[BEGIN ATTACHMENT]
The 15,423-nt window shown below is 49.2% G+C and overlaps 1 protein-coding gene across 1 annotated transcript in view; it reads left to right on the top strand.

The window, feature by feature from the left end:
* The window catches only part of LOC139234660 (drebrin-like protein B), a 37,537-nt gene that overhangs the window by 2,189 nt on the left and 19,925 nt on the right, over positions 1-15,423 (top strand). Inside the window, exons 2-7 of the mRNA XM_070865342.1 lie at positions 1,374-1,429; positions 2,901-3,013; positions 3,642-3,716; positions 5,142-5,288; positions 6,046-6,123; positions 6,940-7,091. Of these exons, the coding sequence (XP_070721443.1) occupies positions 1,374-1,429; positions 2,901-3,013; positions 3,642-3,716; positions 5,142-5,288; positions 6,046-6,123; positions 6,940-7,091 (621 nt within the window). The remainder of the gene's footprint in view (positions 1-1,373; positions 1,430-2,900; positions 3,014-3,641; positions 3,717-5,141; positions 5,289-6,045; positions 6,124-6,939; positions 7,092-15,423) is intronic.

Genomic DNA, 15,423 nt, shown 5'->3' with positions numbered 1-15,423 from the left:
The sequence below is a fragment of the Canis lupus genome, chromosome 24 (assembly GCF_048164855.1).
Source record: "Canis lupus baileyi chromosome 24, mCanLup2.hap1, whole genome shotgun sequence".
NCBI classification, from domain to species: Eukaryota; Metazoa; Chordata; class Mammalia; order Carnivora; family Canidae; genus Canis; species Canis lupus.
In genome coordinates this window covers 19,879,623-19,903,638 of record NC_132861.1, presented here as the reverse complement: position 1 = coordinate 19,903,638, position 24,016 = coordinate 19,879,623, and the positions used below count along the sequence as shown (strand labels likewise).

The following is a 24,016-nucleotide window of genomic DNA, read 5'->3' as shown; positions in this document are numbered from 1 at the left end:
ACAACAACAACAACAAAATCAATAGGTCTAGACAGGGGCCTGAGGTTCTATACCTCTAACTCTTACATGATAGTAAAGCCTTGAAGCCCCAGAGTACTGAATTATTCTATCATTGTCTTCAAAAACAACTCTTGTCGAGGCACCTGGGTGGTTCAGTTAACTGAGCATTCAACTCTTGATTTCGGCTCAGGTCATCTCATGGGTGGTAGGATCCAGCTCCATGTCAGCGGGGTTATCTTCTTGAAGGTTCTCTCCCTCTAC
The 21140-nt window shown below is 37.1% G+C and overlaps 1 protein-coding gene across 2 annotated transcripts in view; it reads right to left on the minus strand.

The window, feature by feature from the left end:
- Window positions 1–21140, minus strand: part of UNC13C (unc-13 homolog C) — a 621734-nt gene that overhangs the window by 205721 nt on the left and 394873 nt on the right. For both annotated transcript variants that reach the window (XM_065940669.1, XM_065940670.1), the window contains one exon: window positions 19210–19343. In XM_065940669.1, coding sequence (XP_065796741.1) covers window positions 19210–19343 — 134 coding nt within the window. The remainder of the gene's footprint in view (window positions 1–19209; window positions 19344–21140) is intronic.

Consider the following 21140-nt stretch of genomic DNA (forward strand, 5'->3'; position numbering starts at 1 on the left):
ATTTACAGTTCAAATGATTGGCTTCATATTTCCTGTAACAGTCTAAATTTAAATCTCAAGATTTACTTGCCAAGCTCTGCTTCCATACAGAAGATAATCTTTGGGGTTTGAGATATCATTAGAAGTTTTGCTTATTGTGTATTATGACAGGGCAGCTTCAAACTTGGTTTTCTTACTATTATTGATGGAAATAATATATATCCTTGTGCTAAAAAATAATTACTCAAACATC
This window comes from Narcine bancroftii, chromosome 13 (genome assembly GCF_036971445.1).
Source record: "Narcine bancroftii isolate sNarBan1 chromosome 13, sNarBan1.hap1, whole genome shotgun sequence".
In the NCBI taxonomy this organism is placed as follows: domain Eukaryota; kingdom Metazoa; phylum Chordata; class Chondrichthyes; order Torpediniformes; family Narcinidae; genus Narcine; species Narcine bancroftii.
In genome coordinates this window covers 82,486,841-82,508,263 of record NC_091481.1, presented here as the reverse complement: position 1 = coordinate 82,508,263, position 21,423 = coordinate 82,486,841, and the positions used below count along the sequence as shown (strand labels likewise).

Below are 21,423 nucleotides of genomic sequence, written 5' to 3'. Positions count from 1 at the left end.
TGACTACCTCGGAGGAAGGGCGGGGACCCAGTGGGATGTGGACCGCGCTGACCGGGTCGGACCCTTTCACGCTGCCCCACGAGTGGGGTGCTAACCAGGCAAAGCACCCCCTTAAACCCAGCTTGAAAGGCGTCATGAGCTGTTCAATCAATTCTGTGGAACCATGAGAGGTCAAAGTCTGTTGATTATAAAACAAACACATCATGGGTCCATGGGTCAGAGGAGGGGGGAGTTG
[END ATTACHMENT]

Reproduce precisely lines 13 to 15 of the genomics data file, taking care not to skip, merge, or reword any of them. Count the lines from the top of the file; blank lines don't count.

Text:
- Window positions 1–21140, minus strand: part of UNC13C (unc-13 homolog C) — a 621734-nt gene that overhangs the window by 205721 nt on the left and 394873 nt on the right. For both annotated transcript variants that reach the window (XM_065940669.1, XM_065940670.1), the window contains one exon: window positions 19210–19343. In XM_065940669.1, coding sequence (XP_065796741.1) covers window positions 19210–19343 — 134 coding nt within the window. The remainder of the gene's footprint in view (window positions 1–19209; window positions 19344–21140) is intronic.

Consider the following 21140-nt stretch of genomic DNA (forward strand, 5'->3'; position numbering starts at 1 on the left):
ATTTACAGTTCAAATGATTGGCTTCATATTTCCTGTAACAGTCTAAATTTAAATCTCAAGATTTACTTGCCAAGCTCTGCTTCCATACAGAAGATAATCTTTGGGGTTTGAGATATCATTAGAAGTTTTGCTTATTGTGTATTATGACAGGGCAGCTTCAAACTTGGTTTTCTTACTATTATTGATGGAAATAATATATATCCTTGTGCTAAAAAATAATTACTCAAACATC